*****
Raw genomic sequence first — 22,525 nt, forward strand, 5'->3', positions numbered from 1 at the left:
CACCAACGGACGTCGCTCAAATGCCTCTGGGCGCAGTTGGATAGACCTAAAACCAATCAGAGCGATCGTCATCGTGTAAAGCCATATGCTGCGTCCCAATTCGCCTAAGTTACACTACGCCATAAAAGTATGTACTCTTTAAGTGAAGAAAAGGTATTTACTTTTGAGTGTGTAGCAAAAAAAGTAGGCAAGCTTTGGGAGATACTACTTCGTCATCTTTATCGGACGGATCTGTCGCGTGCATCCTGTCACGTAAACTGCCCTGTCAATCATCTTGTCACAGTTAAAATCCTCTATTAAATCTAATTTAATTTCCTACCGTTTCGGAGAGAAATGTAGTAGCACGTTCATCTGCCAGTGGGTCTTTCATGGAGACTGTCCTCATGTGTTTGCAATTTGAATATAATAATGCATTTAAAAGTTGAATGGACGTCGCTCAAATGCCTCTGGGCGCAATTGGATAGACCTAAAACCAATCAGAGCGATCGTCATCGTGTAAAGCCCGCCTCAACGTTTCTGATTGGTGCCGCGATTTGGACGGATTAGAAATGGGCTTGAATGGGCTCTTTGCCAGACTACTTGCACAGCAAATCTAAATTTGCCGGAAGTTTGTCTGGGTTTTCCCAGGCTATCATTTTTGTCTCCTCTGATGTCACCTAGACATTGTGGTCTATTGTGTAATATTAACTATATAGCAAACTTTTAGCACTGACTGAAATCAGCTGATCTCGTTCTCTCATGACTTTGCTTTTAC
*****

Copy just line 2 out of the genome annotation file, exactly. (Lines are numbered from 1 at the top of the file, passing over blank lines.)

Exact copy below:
CACCAACGGACGTCGCTCAAATGCCTCTGGGCGCAGTTGGATAGACCTAAAACCAATCAGAGCGATCGTCATCGTGTAAAGCCATATGCTGCGTCCCAATTCGCCTAAGTTACACTACGCCATAAAAGTATGTACTCTTTAAGTGAAGAAAAGGTATTTACTTTTGAGTGTGTAGCAAAAAAAGTAGGCAAGCTTTGGGAGATACTACTTCGTCATCTTTATCGGACGGATCTGTCGCGTGCATCCTGTCACGTAAACTGCCCTGTCAATCATCTTGTCACAGTTAAAATCCTCTATTAAATCTAATTTAATTTCCTACCGTTTCGGAGAGAAATGTAGTAGCACGTTCATCTGCCAGTGGGTCTTTCATGGAGACTGTCCTCATGTGTTTGCAATTTGAATATAATAATGCATTTAAAAGTTGAATGGACGTCGCTCAAATGCCTCTGGGCGCAATTGGATAGACCTAAAACCAATCAGAGCGATCGTCATCGTGTAAAGCCCGCCTCAACGTTTCTGATTGGTGCCGCGATTTGGACGGATTAGAAATGGGCTTGAATGGGCTCTTTGCCAGACTACTTGCACAGCAAATCTAAATTTGCCGGAAGTTTGTCTGGGTTTTCCCAGGCTATCATTTTTGTCTCCTCTGATGTCACCTAGACATTGTGGTCTATTGTGTAATATTAACTATATAGCAAACTTTTAGCACTGACTGAAATCAGCTGATCTCGTTCTCTCATGACTTTGCTTTTAC